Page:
Fourteen years ago this month, a group of Tucsonans calling themselves “People of Faith” headed across the desert with water and food for stranded migrants.
They became known as the Tucson Samaritans. Today, thousands of volunteers, from more than 30 countries have joined the Samaritans.
Fifty miles south of Tucson in the Tumacacori mountains is a trail that goes into a remote area known as Coyote Tank. It's an area that Tucson Samaritans Katherine Ferguson and Bob Kee know well.
“It is one of the deadliest areas, because there is no water out here and very rough terrain. People fall off the cliffs. People die,” Ferguson said.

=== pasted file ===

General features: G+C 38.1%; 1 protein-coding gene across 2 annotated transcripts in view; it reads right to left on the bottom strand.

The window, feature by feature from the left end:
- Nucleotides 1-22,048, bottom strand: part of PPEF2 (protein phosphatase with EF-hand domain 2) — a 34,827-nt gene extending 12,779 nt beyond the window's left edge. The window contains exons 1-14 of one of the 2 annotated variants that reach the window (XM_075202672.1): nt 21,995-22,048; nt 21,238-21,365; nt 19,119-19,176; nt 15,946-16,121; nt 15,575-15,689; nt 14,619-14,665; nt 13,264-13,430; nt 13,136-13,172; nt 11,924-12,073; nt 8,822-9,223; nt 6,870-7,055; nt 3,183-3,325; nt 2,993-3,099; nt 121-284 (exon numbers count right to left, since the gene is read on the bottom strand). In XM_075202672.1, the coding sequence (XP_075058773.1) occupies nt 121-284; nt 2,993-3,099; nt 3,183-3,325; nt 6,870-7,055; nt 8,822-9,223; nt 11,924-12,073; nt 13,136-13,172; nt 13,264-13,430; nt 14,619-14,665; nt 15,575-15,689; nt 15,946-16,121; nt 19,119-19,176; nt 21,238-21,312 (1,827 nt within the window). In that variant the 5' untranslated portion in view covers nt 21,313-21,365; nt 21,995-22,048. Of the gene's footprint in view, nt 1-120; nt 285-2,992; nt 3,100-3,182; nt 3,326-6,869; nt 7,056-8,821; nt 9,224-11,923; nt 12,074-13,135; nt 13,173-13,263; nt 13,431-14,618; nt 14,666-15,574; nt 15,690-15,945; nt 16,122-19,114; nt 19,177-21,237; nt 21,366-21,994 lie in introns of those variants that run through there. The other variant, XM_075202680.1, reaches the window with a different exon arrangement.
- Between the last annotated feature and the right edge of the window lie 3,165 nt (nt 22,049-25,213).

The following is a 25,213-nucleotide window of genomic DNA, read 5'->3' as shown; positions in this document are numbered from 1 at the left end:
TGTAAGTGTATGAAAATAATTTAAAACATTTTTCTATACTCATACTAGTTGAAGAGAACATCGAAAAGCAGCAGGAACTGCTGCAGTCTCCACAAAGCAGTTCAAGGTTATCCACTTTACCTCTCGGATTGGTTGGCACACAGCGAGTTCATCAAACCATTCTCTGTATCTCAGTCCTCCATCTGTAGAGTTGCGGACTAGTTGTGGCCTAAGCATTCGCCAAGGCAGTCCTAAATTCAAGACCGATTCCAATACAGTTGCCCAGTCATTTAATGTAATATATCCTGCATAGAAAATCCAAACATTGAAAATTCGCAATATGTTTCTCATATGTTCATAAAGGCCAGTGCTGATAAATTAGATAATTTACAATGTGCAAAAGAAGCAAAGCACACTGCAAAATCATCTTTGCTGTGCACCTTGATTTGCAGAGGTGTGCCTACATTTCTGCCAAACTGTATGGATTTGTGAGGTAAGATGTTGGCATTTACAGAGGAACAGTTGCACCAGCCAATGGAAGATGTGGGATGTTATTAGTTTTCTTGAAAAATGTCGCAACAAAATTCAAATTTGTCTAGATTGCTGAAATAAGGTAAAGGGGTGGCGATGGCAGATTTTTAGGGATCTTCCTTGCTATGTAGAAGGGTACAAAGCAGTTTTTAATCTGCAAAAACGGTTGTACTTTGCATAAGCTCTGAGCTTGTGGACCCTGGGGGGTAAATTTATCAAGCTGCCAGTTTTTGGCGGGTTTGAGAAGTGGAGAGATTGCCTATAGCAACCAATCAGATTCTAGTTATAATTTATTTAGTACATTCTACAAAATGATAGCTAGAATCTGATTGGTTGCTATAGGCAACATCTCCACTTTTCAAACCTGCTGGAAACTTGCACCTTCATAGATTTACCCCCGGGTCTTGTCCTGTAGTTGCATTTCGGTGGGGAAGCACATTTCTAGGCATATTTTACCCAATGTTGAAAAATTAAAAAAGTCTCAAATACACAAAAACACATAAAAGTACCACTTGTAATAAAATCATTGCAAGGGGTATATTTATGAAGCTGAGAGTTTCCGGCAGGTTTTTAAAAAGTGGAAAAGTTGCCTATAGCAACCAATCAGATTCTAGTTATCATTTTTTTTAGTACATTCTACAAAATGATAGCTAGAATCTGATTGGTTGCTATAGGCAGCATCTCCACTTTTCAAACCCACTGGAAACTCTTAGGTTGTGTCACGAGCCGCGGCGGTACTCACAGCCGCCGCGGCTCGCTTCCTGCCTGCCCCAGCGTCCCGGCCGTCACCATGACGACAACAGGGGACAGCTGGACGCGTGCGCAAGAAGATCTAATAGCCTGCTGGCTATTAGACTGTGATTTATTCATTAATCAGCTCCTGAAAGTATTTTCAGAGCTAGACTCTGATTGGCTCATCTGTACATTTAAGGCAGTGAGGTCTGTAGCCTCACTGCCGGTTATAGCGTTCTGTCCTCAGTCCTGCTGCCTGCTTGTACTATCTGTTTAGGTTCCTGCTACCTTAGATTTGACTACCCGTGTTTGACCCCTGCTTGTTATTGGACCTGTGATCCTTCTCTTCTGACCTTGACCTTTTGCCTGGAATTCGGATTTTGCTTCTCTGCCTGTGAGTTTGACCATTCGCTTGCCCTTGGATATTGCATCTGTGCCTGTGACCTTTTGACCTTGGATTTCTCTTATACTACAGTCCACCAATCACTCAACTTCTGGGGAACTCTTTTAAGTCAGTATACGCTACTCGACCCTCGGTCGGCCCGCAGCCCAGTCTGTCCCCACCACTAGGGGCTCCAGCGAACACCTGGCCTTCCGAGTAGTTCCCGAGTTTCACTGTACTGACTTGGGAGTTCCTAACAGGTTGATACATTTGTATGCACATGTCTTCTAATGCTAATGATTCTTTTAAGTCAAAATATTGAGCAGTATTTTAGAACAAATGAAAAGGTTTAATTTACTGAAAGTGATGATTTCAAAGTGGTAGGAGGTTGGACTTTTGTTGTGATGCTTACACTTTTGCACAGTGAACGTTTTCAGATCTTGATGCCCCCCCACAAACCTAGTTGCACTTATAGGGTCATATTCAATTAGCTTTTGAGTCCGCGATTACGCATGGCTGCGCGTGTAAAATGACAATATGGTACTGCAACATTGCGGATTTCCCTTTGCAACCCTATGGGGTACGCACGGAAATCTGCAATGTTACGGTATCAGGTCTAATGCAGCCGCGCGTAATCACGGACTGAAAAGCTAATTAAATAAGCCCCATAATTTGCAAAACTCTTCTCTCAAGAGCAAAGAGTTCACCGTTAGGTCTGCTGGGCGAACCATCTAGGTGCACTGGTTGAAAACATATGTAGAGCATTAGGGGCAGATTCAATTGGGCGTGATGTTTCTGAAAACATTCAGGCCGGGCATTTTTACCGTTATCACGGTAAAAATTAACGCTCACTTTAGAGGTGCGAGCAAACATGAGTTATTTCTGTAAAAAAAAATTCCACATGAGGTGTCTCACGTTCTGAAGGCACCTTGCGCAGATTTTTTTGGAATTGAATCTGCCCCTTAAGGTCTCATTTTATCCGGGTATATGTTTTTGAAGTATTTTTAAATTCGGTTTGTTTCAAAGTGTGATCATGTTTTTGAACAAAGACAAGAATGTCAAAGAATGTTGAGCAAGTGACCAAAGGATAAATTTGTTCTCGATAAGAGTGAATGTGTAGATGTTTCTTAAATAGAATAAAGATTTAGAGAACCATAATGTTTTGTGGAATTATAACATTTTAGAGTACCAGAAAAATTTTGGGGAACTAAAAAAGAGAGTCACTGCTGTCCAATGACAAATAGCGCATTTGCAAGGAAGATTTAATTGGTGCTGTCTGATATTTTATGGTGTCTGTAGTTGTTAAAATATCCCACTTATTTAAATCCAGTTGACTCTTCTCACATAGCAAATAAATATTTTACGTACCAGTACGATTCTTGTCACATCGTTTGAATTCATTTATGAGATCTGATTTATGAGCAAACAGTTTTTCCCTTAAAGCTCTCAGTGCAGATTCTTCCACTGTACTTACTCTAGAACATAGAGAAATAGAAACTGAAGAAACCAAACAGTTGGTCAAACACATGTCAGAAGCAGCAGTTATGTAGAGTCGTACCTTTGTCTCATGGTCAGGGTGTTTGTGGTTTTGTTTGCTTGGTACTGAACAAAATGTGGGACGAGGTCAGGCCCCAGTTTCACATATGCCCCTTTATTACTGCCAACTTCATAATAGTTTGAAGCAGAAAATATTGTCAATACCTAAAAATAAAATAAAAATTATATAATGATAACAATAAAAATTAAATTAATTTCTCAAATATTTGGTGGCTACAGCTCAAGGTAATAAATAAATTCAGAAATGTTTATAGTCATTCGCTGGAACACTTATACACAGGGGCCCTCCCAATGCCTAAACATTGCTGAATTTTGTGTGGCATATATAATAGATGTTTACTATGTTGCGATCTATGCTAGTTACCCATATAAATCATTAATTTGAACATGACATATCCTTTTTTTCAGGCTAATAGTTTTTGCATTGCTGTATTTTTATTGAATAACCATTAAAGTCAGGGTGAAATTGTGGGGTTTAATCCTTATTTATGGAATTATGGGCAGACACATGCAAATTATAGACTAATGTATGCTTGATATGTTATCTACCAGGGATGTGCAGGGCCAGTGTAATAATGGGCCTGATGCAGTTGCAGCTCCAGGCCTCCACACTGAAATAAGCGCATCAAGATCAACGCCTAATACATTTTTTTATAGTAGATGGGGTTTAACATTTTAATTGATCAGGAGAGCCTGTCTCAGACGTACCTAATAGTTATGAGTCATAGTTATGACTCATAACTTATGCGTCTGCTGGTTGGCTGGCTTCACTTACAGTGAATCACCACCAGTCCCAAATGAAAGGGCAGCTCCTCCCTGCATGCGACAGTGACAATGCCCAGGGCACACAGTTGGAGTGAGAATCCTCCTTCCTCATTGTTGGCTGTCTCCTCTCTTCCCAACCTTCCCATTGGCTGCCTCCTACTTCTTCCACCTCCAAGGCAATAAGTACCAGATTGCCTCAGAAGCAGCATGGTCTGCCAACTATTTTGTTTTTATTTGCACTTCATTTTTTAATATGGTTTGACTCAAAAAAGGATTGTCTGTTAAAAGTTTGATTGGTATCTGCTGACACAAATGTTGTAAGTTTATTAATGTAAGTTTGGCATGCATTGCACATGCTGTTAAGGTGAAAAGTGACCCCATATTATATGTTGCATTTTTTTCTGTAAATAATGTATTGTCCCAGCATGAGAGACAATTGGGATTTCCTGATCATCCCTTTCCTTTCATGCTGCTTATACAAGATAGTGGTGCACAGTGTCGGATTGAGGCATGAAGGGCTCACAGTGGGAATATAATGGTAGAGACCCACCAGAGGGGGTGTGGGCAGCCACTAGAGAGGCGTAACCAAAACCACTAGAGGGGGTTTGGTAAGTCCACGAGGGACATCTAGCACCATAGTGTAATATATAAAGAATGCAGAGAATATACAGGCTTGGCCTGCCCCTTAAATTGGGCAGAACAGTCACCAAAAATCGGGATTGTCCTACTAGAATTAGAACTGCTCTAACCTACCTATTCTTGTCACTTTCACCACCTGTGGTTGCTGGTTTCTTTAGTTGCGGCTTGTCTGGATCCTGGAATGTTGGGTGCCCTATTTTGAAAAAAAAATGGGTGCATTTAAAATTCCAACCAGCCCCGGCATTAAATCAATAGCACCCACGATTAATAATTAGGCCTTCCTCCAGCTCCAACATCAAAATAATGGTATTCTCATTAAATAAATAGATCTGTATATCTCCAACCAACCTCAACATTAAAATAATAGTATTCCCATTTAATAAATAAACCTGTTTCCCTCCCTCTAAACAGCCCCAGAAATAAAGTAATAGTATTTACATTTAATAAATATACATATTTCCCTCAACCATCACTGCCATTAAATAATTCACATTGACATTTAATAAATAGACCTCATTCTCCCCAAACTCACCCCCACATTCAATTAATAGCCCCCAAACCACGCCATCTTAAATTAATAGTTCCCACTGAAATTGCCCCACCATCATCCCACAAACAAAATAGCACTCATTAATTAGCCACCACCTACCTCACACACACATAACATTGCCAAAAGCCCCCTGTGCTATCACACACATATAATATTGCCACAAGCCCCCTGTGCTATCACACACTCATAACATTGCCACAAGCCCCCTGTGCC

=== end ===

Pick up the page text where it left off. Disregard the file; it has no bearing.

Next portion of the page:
Every week, they and other teams spread out along the border. They bring food and water. They also carry something else — compassion, Kee said.
“When you’re in a place watching your children starve," Kee said, "I would do the very same thing.”
The samaritans make the two-mile hike through steep and rocky terrain carrying backpacks filled with water and food. They know this is a popular trail for migrants, and announce their presence by calling out that they have water and food.
“Hola Buenos Dias – Somos Amigos. Tienos aqua y comida,” they say.
No one answers, but they say next week when they come back, the food and water will be gone, and sometimes a note is left behind saying "gracias," thank you.